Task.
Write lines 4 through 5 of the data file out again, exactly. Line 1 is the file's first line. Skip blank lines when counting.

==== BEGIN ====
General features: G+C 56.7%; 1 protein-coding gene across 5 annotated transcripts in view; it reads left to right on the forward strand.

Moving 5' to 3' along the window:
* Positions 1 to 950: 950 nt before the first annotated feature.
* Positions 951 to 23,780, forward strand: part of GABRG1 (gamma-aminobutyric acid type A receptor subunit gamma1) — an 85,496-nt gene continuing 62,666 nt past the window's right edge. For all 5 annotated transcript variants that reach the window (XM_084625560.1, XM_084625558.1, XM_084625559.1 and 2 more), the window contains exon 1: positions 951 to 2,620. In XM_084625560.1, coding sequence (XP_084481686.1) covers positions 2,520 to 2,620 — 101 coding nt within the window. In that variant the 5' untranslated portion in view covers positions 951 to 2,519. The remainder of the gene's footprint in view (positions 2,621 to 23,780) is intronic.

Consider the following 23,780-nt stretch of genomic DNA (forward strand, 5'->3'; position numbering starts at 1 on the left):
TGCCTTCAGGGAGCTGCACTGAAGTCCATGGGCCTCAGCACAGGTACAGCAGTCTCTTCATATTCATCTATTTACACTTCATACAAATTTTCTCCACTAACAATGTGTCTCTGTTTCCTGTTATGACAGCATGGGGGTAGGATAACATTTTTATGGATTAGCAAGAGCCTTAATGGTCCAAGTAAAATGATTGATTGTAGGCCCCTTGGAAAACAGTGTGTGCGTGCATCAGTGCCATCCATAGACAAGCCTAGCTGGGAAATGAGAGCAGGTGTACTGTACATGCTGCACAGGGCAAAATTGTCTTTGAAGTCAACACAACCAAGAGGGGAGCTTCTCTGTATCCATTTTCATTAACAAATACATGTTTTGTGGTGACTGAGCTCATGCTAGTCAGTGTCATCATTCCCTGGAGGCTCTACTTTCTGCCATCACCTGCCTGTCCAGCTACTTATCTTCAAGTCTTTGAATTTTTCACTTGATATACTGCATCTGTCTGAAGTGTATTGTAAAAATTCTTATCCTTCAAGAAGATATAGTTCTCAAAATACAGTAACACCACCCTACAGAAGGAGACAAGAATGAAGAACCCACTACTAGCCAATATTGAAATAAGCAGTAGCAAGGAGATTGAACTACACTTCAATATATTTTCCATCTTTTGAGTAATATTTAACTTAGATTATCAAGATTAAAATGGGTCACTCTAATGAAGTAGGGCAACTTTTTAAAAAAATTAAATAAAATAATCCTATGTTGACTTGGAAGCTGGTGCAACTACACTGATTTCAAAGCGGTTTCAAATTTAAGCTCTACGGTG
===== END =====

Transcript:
* Positions 951 to 23,780, forward strand: part of GABRG1 (gamma-aminobutyric acid type A receptor subunit gamma1) — an 85,496-nt gene continuing 62,666 nt past the window's right edge. For all 5 annotated transcript variants that reach the window (XM_084625560.1, XM_084625558.1, XM_084625559.1 and 2 more), the window contains exon 1: positions 951 to 2,620. In XM_084625560.1, coding sequence (XP_084481686.1) covers positions 2,520 to 2,620 — 101 coding nt within the window. In that variant the 5' untranslated portion in view covers positions 951 to 2,519. The remainder of the gene's footprint in view (positions 2,621 to 23,780) is intronic.

Consider the following 23,780-nt stretch of genomic DNA (forward strand, 5'->3'; position numbering starts at 1 on the left):